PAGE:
Lee County Commissioners put to rest some persistent rumors on our island last month when they made the decision to proceed with Segment 2 of the Estero Boulevard road project as planned. Segment 2 begins at Lovers Lane, just south of Sea Grape Plaza and ends near Publix. That takes it right in front of the Red Coconut RV Park.
Construction scheduling had made it appear as if that segment of the road had been “skipped.” With the park owners talking about legal action and claiming that they had the historical right to land the county claimed as right-of-way and with one of them sitting on the Lee County Tourist Development Council for over 30 years, well, it fed suspicions that the county would roll over and give away part of the right of way (ROW) to the Red Coconut owners.
Lee County deserves credit for handling this one right. Even after more than 10 meetings with the county, Red Coconut owners Fran and Tom Myers still challenged the ROW study and asked the county to look at other alternatives. The county could have just said no, but they didn’t. They asked the county Department of Transportation to take a look at alternatives. The DOT looked at seven options and ruled them out one by one concluding that each one had a “negative impact on driver safety or caused problems further down the road.”
That DOT study found that the Red Coconut has been encroaching on the public ROW on both sides of Estero, but the largest area was on the Gulf side of Estero in an area approximately 15 feet wide and 430 feet long. That stretch of land impacts up to 13 RV spaces. The park has approximately 251 total spaces according to the study. Those Gulf spaces are surely more valuable than spaces tucked back on the other side of the road, but we have faith that the Red Coconut will find a way to adapt on both sides of the road and continue to prosper. Their decision not to litigate this dispute saves both parties’ time and money and allows our road project to continue. And that serves us all well.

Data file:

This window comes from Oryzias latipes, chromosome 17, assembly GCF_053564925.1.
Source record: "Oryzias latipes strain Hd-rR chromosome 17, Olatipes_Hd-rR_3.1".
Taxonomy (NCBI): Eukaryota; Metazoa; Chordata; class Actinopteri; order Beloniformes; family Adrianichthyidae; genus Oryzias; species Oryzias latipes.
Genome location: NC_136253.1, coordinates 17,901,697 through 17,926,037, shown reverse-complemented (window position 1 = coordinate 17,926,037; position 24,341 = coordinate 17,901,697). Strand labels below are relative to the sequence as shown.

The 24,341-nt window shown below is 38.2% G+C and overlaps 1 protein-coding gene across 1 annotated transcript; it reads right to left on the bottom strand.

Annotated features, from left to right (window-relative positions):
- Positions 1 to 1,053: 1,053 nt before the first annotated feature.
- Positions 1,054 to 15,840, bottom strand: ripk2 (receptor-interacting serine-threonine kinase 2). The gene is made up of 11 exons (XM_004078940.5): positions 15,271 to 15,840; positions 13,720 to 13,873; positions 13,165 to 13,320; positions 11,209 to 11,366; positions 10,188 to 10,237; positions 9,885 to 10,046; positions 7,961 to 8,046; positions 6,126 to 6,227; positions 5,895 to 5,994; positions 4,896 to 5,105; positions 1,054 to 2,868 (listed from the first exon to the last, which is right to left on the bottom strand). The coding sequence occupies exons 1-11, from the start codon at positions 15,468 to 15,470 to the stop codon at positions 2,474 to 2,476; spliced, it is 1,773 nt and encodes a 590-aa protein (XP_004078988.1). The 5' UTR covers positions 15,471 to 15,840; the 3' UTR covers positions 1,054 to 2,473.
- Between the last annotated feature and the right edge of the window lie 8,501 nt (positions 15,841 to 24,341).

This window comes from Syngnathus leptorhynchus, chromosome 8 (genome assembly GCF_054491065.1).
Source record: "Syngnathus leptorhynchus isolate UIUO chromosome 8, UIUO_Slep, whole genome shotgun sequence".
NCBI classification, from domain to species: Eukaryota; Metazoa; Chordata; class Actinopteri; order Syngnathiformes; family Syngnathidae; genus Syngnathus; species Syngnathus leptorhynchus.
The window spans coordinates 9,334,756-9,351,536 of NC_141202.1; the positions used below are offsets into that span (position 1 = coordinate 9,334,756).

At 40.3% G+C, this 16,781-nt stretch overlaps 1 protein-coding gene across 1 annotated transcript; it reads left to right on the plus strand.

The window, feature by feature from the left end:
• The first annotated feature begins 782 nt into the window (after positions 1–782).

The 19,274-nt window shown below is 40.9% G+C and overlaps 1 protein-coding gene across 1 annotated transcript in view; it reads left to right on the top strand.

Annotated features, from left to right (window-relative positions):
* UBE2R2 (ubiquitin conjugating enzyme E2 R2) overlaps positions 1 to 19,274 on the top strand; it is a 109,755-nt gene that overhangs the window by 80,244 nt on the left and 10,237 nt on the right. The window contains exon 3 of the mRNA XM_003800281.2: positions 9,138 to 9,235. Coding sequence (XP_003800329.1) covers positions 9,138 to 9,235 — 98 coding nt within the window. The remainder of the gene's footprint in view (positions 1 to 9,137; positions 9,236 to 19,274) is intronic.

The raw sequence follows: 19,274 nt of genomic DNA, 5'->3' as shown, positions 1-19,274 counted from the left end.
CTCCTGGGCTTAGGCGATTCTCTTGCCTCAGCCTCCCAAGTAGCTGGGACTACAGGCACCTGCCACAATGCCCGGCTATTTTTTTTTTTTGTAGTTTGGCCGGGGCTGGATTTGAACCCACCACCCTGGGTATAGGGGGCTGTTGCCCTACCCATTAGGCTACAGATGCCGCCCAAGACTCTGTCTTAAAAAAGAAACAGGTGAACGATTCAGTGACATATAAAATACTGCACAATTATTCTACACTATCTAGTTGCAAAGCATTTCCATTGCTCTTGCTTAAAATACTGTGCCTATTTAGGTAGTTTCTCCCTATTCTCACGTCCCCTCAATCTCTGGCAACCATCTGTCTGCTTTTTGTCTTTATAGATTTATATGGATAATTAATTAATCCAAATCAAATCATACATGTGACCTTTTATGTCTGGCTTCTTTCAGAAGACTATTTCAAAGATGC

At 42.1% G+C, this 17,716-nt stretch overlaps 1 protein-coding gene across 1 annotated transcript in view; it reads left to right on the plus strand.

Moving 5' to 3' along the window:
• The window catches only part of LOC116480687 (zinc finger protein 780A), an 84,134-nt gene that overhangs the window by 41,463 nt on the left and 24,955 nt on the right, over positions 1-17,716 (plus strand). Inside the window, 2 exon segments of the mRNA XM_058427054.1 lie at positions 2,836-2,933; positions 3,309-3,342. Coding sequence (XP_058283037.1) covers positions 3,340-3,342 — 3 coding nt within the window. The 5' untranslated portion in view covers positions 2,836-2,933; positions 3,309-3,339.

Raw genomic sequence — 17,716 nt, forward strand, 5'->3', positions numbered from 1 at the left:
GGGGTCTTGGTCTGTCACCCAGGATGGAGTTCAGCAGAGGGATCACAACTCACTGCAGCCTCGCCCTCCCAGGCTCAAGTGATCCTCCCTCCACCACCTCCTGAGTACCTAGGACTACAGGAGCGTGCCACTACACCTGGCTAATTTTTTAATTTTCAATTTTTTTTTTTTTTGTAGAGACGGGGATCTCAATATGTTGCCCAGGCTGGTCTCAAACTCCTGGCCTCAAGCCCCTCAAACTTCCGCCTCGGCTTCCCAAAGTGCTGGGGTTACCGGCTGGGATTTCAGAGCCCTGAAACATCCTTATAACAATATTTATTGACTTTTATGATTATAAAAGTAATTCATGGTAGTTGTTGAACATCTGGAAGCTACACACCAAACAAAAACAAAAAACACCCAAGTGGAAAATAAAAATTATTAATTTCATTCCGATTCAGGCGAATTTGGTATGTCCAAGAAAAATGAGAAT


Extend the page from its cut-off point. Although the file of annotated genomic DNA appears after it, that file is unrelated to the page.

This is not the only ROW encroachment the county has to deal with. There were a total of 147 encroachments in Segment 1 and 2. Those encroachments range from landscaping in the ROW to structures that sit in the ROW. Moving out of the downtown area, most of the encroachments in Segment 2 are residential. We hope that property owners further along Estero learn something from this. Every inch of the county-owned Estero Blvd ROW is needed to provide all of us with long-awaited road improvements. If you have landscaping or anything else in the ROW, move it now. Let’s move this road along.
Meanwhile we remain hopeful that the county gets over its recent attachment to the former Seafarer’s property in downtown Fort Myers Beach. They are using it to store equipment and construction materials for the road project. While that made sense when the project was in the downtown area, it doesn’t now that it’s moving further down island. It doesn’t make a lot of sense to take heavy equipment back and forth over the newly paved Segment 1 to get to Segment 2 construction areas. How much damage will be done and need to be repaired? Not to mention the traffic issues. Segment 2 construction will stretch into next season. Does it make sense to have construction vehicles dealing with downtown traffic issues when construction is no longer in the downtown area?
Now the property sits surrounded on three sides by a proposed development that would clean up a good portion of our blighted downtown area. The county and town spent months locked in a game of ‘who’s going to blink first and weigh in on that development?’ until the developer dropped a plan that utilized the Seafarer’s site. A plan, without the county plot, now sits with the town. But the county-owned chunk of land is just sitting there, looking like a dumpsite.
And let’s not forget that the storage site sits at the northern gateway to the island. Our town deserves a better-looking gateway and the county can help. But will it?
We hope that the county and the town find a way to discuss the best use of that property to benefit the taxpayers of both the town and county – the people they were elected to represent. We’re pretty sure that the answer is not a long-term construction storage site.